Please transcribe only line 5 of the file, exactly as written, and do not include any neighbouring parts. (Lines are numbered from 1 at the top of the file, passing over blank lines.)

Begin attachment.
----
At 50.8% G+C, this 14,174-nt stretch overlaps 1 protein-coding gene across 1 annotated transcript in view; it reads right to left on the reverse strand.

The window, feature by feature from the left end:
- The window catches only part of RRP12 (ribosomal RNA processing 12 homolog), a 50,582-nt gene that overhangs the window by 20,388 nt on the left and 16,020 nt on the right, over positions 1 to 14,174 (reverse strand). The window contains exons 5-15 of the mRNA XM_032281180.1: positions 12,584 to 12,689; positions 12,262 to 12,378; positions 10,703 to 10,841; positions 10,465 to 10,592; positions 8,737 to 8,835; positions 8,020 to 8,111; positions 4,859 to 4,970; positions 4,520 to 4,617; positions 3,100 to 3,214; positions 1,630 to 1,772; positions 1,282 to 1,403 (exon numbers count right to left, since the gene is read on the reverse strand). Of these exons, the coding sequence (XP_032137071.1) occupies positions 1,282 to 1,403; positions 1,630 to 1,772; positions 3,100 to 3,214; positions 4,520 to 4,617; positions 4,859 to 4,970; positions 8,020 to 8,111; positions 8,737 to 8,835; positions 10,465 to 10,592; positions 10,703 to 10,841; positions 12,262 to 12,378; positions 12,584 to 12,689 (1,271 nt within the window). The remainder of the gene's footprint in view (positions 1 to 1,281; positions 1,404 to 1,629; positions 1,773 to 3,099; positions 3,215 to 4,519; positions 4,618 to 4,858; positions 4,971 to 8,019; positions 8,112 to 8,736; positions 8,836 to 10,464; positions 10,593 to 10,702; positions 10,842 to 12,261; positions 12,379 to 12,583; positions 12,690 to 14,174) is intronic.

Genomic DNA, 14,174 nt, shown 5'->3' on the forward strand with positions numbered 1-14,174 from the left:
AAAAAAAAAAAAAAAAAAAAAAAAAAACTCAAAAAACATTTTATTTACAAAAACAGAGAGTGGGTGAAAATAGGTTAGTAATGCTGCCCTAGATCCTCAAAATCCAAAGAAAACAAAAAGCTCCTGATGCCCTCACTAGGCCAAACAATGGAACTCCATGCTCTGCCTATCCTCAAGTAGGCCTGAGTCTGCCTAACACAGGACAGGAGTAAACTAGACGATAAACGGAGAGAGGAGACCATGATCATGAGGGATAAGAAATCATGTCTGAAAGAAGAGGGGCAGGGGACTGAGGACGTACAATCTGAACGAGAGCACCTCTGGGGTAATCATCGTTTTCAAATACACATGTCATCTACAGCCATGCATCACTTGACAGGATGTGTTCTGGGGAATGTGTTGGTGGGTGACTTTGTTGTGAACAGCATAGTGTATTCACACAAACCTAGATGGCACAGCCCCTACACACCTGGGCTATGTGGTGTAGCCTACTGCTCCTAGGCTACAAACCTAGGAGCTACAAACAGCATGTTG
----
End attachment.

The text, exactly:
AAAAAAAAAAAAAAAAAAAAAAAAAAACTCAAAAAACATTTTATTTACAAAAACAGAGAGTGGGTGAAAATAGGTTAGTAATGCTGCCCTAGATCCTCAAAATCCAAAGAAAACAAAAAGCTCCTGATGCCCTCACTAGGCCAAACAATGGAACTCCATGCTCTGCCTATCCTCAAGTAGGCCTGAGTCTGCCTAACACAGGACAGGAGTAAACTAGACGATAAACGGAGAGAGGAGACCATGATCATGAGGGATAAGAAATCATGTCTGAAAGAAGAGGGGCAGGGGACTGAGGACGTACAATCTGAACGAGAGCACCTCTGGGGTAATCATCGTTTTCAAATACACATGTCATCTACAGCCATGCATCACTTGACAGGATGTGTTCTGGGGAATGTGTTGGTGGGTGACTTTGTTGTGAACAGCATAGTGTATTCACACAAACCTAGATGGCACAGCCCCTACACACCTGGGCTATGTGGTGTAGCCTACTGCTCCTAGGCTACAAACCTAGGAGCTACAAACAGCATGTTG